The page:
Introduction to Psychology: SS-510 (Writing Intensive)
COURSE DESCRIPTION (from College Catalog):
Introduction to the scientific study of behavior and mental processes. Topics include research methods, biological bases of brain and mind, sensation-perception, sleep and states of consciousness, learning-memory, development, cognition-intelligence, motivation-emotion, personality, abnormal psychology-therapy, and social psychology. Research findings and principles related to everyday life.
Lefton, Lester & Brannon, Linda.Psychology (ninth edition).
Boston, MA: Allyn and Bacon, 2006.
ACADEMIC INTEGRITY: the department of Social Sciences Academic Integrity Policy adheres to the standards described in the Academic integrity Policy of Queensborough Community College (see College Catalog). Within the framework of the college policy sanctions for violations of academic integrity are left to the discretion of the instructor. Students may appeal sanctions to the department chair who may refer the appeal to a departmental Committee on Academic Integrity for review.
WRITING: weekly informal writing (5%) and two formal writing projects (25%) as well as essays on two exams (approximately 5%) are required and will determine about 35% of the final grade for the course.
ATTENDANCE: you are expected to follow the College Catalogue attendance requirements (from the first day, 15% of class meetings, excessive lateness, etc.). Please note that your grade may be affected by an attendance record that does not meet the College standards.
EXAMS: all three exams must be taken in order to receive a final grade. Make-up exams will be given only due to extraordinary circumstances that are appropriately documented.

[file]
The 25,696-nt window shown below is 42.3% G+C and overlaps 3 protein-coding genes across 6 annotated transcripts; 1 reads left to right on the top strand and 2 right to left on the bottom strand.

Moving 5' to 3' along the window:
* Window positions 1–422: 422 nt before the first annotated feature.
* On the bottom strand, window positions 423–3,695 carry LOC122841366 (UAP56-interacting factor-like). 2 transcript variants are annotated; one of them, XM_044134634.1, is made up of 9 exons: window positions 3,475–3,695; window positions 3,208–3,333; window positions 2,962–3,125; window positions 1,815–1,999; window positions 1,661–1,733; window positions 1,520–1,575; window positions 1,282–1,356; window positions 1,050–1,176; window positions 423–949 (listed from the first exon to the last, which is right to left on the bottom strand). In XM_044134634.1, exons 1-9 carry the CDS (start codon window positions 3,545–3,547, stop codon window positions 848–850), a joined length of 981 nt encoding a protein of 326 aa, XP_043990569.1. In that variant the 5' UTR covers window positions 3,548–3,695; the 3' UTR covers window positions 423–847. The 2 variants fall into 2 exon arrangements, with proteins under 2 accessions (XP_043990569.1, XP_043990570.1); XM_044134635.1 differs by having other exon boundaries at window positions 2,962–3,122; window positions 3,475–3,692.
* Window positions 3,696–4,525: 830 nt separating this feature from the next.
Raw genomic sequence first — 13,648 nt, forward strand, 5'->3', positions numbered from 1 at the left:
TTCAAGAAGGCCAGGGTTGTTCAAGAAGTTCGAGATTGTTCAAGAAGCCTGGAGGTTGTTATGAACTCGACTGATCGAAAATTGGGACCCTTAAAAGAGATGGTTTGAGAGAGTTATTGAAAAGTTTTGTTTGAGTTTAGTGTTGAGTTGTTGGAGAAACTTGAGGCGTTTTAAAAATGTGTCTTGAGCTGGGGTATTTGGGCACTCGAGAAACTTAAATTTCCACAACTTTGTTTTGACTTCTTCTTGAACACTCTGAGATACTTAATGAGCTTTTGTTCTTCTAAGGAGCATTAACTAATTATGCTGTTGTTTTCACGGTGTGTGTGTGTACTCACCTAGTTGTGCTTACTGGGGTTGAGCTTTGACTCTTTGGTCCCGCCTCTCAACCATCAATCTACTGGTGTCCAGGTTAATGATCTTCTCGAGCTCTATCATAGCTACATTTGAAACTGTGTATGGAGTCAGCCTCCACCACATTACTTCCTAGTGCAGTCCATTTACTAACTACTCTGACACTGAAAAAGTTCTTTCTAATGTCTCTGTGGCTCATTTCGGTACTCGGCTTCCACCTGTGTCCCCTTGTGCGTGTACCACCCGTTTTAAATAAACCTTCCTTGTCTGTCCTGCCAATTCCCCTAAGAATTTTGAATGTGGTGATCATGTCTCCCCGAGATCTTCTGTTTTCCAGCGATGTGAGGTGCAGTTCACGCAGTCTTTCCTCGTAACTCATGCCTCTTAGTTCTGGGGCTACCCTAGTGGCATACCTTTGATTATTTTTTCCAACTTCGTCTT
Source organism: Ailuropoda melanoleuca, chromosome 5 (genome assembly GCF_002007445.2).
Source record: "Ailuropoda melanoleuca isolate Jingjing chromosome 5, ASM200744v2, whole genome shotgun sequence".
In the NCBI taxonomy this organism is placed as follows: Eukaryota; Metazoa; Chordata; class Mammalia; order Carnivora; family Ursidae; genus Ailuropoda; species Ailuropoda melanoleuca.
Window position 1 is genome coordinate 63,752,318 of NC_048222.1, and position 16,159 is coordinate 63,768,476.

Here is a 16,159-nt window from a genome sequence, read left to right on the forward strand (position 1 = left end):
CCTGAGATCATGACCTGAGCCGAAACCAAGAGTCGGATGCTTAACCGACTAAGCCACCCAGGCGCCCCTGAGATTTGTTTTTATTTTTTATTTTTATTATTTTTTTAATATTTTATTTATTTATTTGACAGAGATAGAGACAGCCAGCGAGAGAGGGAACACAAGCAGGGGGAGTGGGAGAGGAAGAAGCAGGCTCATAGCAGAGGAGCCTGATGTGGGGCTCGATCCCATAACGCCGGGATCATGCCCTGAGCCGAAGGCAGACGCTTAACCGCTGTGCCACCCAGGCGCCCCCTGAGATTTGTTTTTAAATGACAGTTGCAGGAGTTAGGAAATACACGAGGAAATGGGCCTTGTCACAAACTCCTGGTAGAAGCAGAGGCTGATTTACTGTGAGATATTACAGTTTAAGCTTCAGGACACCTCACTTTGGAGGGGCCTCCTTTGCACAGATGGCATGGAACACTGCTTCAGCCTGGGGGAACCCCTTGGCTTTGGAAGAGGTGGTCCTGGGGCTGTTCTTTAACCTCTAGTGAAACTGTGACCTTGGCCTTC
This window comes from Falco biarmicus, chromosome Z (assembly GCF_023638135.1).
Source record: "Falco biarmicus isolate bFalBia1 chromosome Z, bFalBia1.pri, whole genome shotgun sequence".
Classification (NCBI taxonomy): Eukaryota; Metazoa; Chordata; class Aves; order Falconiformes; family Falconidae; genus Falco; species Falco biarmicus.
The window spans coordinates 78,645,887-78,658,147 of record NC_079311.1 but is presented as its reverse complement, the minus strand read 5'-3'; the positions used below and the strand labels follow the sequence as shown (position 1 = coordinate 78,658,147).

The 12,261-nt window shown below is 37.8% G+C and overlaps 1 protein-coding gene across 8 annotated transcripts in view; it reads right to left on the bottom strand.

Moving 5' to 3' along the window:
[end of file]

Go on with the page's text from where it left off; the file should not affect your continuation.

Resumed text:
FINAL GRADES: no exam grade or writing assignment grade will be dropped and no final grade will be changed.
At the beginning of every class there will be a question presented usually based on recently covered material. You will be required to answer one of these questions each week by writing a two or three paragraph response.
These brief exercises will be graded as either acceptable or not acceptable. Your collective grade on these assignments, based on the number of satisfactory responses, will determine 5% of your final grade.
Two longer written assignments (totaling 10 to 12 word-processed pages) will be assigned as the semester proceeds.
The first paper (4 to 5 pages), which is autobiographical in nature, will be assigned at the very beginning of the semester.
The second paper (6 to 7 pages) will be assigned after the due date of the first paper and will be accomplished in two steps: an initial draft will be read, and returned with corrections but without a grade; then a revised version will be submitted for a grade. This paper will involve either the design of an experiment or a point/counterpoint format for a controversial psychological issue.
Exact topics, guidelines, and specific requirements for these papers will be distributed and discussed in class at the appropriate time.
The combined grades on these two formal writing papers will determine 25% (5% for the autobiographical paper and 20% for the revised paper) of your final grade.
Each of the first two exams will have 45 multiple-choice questions along with an essay question.
Each essay will be worth ten points and together will be about another 5% of the written component of your final grade for the course.
WRITING REQUIREMENTS, THEREFORE, WILL DETERMINE APPROXIMATELY 35% OF YOUR FINAL GRADE FOR THE COURSE.
THE REMAINDER WILL BE DETERMINED PRIMARILY BY THE MULTIPLE CHOICE PORTIONS OF THE THREE EXAMS.